Tuesday, 30 June 2015

Playing it by the minute.

These are the sorts of markets I usually enjoy. I am pretty useless at the micromaths of investment, but that's ok, their are thousands of micromath geeks out there in investment land running every ratio possible to tell us what happened in the past and pretending it is the future.

The science of finance maths geekdom can be considered similar that of the astro-physicist. The astro-physicist is pushing back further in time to figure out what happened before the big bang, his time constraint being the big bang itself towards which he is ever slicing finer segments of time, but as with Zeno's paradox, never being able to get to the big bang itself. The financial maths geek/gonk is working it in reverse, analysing all data back to the beginning of time in order to model the future but can never ever quite get to working out the present because all his inputs are from the past, however close to the present that past is. In this respect all models are doomed to fail unless someone invents a way of harvesting data from the future (at which point you won't need to model it because you can see into the future anyway.. errrr).

But my point is that when we have markets like this, the game changes and using a highly polished rear-view mirror and a ridiculously accurate speedometer does not compensate for having the windscreen covered and you crash on a sharp bend. What you need instead is an overview of everything and much like a general in battle, those standing on the highest ground, with the most powerful telescope and greatest experience will win the day. Before I get too bogged down in analogy all I am trying to say is that  quants hate these markets, behaviourists love them.

Price action today. As you probably detected from the last post I cut all risk shorts, the ones that I could in the early hours and the others when Europe opened. So far so good and it panned out as expected, the media queuing at every ATM (if the Greek's imposed a levy on all foreign journos filing at ATM's it would go a long way to defying the crisis), and mainstream hooting and hollering about the financial worlds imminent collapse. And we bounced.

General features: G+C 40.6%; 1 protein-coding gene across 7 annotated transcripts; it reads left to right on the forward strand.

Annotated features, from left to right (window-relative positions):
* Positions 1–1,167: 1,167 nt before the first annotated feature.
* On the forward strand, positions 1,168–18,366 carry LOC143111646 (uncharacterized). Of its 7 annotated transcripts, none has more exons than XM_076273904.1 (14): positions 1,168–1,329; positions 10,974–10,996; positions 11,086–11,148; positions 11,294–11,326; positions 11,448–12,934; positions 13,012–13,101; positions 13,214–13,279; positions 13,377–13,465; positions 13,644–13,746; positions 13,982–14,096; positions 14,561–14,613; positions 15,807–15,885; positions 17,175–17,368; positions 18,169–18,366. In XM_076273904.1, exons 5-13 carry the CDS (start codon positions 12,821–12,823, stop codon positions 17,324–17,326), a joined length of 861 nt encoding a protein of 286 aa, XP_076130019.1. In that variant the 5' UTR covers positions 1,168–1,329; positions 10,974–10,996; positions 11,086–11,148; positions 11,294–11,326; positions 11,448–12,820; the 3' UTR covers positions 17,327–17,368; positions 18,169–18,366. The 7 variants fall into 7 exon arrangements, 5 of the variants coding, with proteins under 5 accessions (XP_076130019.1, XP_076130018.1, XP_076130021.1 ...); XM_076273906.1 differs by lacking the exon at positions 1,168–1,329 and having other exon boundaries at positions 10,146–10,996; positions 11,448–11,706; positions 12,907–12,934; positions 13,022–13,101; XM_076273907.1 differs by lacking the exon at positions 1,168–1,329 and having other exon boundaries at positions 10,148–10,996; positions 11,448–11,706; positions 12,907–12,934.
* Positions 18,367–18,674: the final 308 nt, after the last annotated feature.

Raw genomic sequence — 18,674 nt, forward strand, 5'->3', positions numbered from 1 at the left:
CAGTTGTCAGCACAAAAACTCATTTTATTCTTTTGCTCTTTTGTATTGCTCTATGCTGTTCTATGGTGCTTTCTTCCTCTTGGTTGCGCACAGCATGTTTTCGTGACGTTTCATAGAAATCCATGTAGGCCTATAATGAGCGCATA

But then something happened that worried me, all was going swimmingly until we ran into RK's rule. RK's rule was developed by a good friend and it applies to the price action between 3.00pm London ( 10.00am NY) and 3.30pm. It basically says that the way prices move during that period will set the trend for another certain time period. There are of course nuances and caveats that have to be applied but me telling you all of those would be reducing it from  RK's rule to an AF's (Any F'ker's) rule and that wouldn't be fair.

At 3pm Ldn the market rolled by which time confident dip buyers were getting more confident  and my space of media fading was too crowded for comfort. So basically I got back short again in equities. As the US markets rolled some of the biggest moves were in sectors that could not be easily linked to Greece woes. The large fall in the Nasdaq was indicating more of a general unwind of leverage trades which is the healthiest sign of contagion panic there is. When these sorts of moves get going they find it hard to respond to minor headlines from the original stimulant.

The US find it very hard to do nuance, especially when it comes to Europe, and it now looks as though the "Europe is finished" school of thought is back in fashion. A dangerous belief however tempting. Schadenfruede should only be enjoyed after the event and should never be anticipated, as its anticipation ruins the chance of its outcome.  The 'Europe is finished' may have been the backbone of the US moves but the US became a generalised risk run and that is of concern

Coming into European time zone again US indices have put in a small bounce and appear more comfortable. They have effectively lifted a cheek, broken wind and settled back down again feeling more comfortable and less bloated. But Europe are now looking at the moves in the US and putting a new catalogue of factors into their reasoning. "US off? Tech off so much? Hang on the US is beginning to lead" And this is now the worry. Greece may have catalysed all of this but we now have to watch everything as the great leverage trade of the last 3 years 'could' unravel. It is only a small could at the moment but we must watch every crack in the building for further movement. If the US markets don't respond to nuances of good news from Europe as fast as they should then this is a good sign of a bigger shake down. But for now, everyone has had their chance to react, and though as I write european stocks are playing US catch up, Bunds are off and US is holding onto its overnight small gains. Turnaround Tuesday or at least 'Stabilising Tuesday' is at the moment and  I stress ' at the moment' where I place my money.

But I am currently watching every asset I can and their interactions with each other for signs of real contagion rather than just assumed contagion and am playing longs and shorts like a day trader. And why not? 2% daily swings in a market that pays yields of 2% per annum are hardly to be ignored.

And finally - I give you the ultimate Greece remover

1 comment:

Anonymous said...

Puerto Rico added to the mix